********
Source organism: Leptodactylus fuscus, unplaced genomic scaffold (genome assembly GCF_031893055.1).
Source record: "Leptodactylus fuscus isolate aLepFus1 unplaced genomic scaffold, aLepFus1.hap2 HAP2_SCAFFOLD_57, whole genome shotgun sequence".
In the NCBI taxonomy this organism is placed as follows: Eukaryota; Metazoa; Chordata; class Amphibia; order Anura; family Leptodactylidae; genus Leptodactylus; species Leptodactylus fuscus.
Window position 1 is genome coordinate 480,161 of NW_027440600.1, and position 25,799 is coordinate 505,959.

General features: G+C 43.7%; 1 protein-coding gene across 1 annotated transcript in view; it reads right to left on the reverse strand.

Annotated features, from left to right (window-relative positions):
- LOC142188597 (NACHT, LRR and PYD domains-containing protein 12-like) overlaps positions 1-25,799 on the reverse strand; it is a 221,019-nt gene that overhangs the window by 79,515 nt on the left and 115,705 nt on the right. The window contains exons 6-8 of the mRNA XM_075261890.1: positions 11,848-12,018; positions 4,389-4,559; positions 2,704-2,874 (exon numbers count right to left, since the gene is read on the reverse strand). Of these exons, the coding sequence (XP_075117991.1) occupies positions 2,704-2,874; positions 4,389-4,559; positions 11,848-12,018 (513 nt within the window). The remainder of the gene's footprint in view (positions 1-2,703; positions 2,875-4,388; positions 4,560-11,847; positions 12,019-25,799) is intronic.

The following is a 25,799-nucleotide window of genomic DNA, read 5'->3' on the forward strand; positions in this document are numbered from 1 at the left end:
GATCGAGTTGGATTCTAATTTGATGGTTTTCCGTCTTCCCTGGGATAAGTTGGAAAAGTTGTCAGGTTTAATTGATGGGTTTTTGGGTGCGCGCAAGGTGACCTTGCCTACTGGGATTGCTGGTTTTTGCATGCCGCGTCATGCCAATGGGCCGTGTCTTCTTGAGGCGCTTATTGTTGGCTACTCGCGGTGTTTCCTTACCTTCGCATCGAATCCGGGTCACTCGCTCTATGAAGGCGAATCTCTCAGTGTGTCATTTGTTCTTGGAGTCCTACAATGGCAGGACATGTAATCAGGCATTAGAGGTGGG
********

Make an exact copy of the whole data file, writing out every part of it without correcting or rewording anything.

Source organism: Leptodactylus fuscus, unplaced genomic scaffold (genome assembly GCF_031893055.1).
Source record: "Leptodactylus fuscus isolate aLepFus1 unplaced genomic scaffold, aLepFus1.hap2 HAP2_SCAFFOLD_57, whole genome shotgun sequence".
In the NCBI taxonomy this organism is placed as follows: Eukaryota; Metazoa; Chordata; class Amphibia; order Anura; family Leptodactylidae; genus Leptodactylus; species Leptodactylus fuscus.
Window position 1 is genome coordinate 480,161 of NW_027440600.1, and position 25,799 is coordinate 505,959.

General features: G+C 43.7%; 1 protein-coding gene across 1 annotated transcript in view; it reads right to left on the reverse strand.

Annotated features, from left to right (window-relative positions):
- LOC142188597 (NACHT, LRR and PYD domains-containing protein 12-like) overlaps positions 1-25,799 on the reverse strand; it is a 221,019-nt gene that overhangs the window by 79,515 nt on the left and 115,705 nt on the right. The window contains exons 6-8 of the mRNA XM_075261890.1: positions 11,848-12,018; positions 4,389-4,559; positions 2,704-2,874 (exon numbers count right to left, since the gene is read on the reverse strand). Of these exons, the coding sequence (XP_075117991.1) occupies positions 2,704-2,874; positions 4,389-4,559; positions 11,848-12,018 (513 nt within the window). The remainder of the gene's footprint in view (positions 1-2,703; positions 2,875-4,388; positions 4,560-11,847; positions 12,019-25,799) is intronic.

The following is a 25,799-nucleotide window of genomic DNA, read 5'->3' on the forward strand; positions in this document are numbered from 1 at the left end:
GATCGAGTTGGATTCTAATTTGATGGTTTTCCGTCTTCCCTGGGATAAGTTGGAAAAGTTGTCAGGTTTAATTGATGGGTTTTTGGGTGCGCGCAAGGTGACCTTGCCTACTGGGATTGCTGGTTTTTGCATGCCGCGTCATGCCAATGGGCCGTGTCTTCTTGAGGCGCTTATTGTTGGCTACTCGCGGTGTTTCCTTACCTTCGCATCGAATCCGGGTCACTCGCTCTATGAAGGCGAATCTCTCAGTGTGTCATTTGTTCTTGGAGTCCTACAATGGCAGGACATGTAATCAGGCATTAGAGGTGGG